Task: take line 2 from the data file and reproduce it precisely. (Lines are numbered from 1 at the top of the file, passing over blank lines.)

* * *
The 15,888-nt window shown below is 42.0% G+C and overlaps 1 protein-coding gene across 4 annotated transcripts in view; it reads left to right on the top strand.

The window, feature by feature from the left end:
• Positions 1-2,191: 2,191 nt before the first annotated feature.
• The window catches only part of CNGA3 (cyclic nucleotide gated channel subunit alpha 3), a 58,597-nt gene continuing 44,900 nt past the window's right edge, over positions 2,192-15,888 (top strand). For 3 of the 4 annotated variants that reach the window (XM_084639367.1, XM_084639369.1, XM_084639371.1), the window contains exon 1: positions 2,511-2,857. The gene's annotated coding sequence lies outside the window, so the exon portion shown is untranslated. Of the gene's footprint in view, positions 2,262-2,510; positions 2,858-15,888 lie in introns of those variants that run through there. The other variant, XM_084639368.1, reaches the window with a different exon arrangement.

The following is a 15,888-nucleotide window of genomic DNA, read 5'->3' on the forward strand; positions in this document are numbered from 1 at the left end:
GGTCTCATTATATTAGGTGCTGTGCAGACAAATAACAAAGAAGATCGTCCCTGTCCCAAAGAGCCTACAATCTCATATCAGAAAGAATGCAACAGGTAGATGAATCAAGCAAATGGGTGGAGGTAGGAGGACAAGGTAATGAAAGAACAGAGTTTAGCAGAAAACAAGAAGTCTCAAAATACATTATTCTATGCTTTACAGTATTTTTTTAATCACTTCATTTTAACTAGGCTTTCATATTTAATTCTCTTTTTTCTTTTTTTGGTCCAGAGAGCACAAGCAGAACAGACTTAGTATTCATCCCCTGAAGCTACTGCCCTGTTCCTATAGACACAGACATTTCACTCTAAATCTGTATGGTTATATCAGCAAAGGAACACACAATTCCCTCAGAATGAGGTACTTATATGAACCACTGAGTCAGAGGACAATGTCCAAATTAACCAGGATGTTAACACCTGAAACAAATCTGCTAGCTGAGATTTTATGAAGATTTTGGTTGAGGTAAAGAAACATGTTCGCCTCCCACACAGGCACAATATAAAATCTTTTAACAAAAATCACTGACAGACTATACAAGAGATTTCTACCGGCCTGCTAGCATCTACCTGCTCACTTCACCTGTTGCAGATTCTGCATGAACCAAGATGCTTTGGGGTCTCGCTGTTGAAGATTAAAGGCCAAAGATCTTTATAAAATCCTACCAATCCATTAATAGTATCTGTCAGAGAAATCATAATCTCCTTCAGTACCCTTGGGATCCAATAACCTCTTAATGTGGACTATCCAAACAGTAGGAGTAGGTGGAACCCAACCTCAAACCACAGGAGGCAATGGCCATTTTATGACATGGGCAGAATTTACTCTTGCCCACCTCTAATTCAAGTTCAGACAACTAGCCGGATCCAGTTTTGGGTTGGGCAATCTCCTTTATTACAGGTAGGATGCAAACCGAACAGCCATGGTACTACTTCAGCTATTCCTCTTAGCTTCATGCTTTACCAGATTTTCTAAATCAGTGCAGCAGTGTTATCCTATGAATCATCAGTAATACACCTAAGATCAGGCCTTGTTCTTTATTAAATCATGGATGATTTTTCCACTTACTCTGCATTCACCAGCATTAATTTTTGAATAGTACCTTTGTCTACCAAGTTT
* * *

The window, feature by feature from the left end: